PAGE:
Mercedes-Benz Will Spend $64 Billion To Accelerate Going All-Electric By 2030

Mercedes Benz Electric 2030

“If everybody’s doing it, there’s a lot of guys doing it,” Tom Cruise once said as Vincent Lauria to Paul Newman’s Fast Eddie Felson in The Colour of Money (1986). “A lot of guys doing it… but only one guy can be the best.” So how exactly will Mercedes-Benz distinguish itself from the competition as they race to become all-electric by 2030? By committing a sizeable €40 billion / AU$64 billion investment, of course.

The German marque’s parent company – Daimler AG – has now outlined a strategy for kicking into third gear and achieving an electrified future in relatively fast fashion; which not only involves a focus on R&D, but also partnering up with the experts to set up eight factories across the globe for the specific purposes of producing battery cells and electric motors. These eight factories are on track to join a network of nine plants currently in development for building battery systems (announced on a previous occasion).

“We really want to go for it… and be dominantly, if not all electric, by the end of the decade,” says Mercedes-Benz Chief Executive Ola Källenius.

“The EV shift is picking up speed – especially in the luxury segment where Mercedes-Benz belongs. The tipping point is getting closer and we will be ready as markets switch to electric-only.”

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The announcement comes days after the European Union proposes an effective ban on the sale of new petrol and diesel cars starting from 2035, obviously to reduce carbon emissions and combat climate change. Daimler anticipates its electric and hybrid electric cars will generate 50% of total sales by 2025 – far earlier than the company had initially forecasted – with plans to unveil three all-electric platforms to cover its broad range within the same year (passenger and SUVs, vans, high-performance).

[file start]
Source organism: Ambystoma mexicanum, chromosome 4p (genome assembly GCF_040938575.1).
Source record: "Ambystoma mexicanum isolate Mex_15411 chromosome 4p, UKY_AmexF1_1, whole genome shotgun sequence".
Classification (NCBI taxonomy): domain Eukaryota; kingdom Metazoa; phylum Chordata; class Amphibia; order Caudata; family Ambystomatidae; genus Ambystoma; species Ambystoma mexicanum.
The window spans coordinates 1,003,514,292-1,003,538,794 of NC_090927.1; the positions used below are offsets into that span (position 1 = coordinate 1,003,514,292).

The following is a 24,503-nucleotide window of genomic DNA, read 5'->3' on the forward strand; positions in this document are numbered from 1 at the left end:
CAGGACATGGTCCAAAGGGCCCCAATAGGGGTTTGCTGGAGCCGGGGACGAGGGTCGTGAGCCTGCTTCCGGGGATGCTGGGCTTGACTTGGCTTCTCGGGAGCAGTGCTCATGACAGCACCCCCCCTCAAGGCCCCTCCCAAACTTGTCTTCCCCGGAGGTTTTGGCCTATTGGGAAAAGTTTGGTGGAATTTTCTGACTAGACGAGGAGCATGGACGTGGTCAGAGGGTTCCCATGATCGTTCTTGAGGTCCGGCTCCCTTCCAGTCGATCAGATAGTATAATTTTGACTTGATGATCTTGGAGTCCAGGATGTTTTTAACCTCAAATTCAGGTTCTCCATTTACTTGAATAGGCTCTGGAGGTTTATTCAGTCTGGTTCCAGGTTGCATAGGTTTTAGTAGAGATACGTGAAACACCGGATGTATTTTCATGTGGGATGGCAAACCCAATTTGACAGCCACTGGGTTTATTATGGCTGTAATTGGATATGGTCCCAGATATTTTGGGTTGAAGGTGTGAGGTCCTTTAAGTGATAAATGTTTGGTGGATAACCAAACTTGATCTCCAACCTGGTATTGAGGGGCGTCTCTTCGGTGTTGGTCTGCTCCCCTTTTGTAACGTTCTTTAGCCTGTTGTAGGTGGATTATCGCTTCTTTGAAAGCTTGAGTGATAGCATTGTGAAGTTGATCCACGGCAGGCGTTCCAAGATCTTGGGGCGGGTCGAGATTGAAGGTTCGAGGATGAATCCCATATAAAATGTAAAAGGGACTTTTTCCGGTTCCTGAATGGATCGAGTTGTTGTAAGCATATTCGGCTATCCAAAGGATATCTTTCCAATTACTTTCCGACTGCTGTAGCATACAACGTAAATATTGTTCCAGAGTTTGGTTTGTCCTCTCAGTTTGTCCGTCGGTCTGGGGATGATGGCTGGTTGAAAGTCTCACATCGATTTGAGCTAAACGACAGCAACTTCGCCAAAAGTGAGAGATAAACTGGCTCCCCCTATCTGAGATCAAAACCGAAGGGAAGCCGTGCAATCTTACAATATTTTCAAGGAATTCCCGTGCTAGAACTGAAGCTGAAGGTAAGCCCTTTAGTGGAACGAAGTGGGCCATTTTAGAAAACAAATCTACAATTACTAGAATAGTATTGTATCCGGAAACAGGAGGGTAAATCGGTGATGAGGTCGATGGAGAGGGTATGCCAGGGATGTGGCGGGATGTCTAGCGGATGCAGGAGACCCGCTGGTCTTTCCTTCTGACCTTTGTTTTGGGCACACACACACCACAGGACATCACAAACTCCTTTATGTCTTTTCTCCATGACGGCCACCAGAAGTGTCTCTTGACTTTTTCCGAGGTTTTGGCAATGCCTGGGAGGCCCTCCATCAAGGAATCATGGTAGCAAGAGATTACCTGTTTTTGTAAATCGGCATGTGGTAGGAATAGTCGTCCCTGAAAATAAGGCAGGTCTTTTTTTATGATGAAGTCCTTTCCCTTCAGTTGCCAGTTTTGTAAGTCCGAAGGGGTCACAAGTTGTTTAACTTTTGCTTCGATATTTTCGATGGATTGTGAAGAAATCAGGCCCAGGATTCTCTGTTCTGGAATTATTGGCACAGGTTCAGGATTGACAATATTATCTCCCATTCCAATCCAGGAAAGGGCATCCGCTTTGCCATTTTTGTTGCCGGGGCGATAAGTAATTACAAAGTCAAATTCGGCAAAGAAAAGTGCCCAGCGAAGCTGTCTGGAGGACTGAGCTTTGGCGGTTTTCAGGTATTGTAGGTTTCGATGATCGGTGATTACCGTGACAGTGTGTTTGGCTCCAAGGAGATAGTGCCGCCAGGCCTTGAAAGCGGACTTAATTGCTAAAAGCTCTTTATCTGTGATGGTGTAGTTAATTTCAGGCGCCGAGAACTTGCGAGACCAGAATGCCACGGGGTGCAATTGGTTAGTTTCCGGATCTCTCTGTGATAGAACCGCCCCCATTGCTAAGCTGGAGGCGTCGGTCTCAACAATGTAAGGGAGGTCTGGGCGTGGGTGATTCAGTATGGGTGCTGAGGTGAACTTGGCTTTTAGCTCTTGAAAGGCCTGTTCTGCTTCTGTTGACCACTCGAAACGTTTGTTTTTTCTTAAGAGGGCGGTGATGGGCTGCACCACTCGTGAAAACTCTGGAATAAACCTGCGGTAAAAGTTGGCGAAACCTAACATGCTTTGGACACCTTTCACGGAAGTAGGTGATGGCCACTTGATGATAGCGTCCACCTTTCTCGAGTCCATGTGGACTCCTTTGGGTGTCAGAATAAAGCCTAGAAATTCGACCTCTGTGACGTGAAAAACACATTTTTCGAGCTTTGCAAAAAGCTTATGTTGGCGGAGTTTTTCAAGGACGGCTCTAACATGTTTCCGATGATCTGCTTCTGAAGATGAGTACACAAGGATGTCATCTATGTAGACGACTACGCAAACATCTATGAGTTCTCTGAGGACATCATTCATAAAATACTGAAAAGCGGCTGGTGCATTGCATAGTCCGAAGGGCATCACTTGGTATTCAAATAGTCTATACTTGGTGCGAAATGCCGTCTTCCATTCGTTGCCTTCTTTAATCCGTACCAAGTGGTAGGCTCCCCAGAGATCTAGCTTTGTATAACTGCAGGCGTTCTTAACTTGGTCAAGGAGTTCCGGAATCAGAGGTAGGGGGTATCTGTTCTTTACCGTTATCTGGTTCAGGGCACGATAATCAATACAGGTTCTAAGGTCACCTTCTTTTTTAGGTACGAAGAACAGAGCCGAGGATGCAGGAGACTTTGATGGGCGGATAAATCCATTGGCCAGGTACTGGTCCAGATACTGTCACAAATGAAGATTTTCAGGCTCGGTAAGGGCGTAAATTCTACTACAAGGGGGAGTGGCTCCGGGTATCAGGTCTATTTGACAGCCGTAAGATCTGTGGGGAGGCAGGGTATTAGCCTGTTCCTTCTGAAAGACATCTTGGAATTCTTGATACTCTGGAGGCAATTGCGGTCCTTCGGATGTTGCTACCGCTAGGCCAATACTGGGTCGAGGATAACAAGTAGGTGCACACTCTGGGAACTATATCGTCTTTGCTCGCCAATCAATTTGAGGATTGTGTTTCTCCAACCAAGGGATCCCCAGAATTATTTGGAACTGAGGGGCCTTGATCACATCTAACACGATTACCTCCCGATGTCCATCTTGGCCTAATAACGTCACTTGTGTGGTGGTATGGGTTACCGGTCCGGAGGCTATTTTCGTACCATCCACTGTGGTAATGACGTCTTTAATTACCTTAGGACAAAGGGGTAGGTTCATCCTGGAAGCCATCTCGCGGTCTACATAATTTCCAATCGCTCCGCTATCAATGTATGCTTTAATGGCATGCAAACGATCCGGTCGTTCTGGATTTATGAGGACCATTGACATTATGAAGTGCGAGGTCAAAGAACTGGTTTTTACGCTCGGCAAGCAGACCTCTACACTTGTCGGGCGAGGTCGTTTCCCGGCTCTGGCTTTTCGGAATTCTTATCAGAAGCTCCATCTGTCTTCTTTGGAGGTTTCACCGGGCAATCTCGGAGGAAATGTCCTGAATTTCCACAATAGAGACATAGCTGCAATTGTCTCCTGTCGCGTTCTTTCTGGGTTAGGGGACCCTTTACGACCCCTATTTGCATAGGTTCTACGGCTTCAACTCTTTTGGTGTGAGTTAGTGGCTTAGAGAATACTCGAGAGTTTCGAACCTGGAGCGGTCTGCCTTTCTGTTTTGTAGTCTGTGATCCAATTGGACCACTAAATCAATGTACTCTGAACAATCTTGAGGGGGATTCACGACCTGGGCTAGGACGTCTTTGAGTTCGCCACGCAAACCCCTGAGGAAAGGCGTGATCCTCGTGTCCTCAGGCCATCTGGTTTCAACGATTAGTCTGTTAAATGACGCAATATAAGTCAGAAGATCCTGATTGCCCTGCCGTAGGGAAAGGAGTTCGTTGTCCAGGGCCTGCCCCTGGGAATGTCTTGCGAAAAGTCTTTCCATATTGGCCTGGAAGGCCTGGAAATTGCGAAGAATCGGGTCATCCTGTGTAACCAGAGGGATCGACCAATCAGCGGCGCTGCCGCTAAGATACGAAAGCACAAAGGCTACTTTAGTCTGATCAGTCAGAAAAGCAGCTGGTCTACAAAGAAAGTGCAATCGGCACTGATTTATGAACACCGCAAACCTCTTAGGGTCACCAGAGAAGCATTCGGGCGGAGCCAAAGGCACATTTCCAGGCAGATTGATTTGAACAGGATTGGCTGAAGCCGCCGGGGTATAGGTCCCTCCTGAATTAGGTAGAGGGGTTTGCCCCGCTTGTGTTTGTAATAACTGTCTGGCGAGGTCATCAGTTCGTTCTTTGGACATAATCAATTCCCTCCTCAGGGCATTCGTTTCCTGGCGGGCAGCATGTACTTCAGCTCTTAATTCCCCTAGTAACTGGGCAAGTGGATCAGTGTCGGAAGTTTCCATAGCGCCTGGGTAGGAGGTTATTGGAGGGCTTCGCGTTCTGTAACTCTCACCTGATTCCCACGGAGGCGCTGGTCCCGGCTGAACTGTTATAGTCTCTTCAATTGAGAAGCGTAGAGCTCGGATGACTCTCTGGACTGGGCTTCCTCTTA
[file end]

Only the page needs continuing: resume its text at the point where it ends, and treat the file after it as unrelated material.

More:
But while production is scheduled to exclusively involve electric vehicles from 2025 onwards, at the current stage, Daimler AG are hesitant to lock in hard deadline to completely cease selling all Mercedes-Benz vehicles with internal combustion engines.

“We need to move the debate away from when you build the last combustion engine because it’s not relevant. The question is how quickly can you scale up to being close to 100% electric and that’s what we’re focusing on.”

“I am convinced that we will be successful in this exciting new era.”

You can read up on the strategy for Mercedes-Benz to go completely electric in further detail below.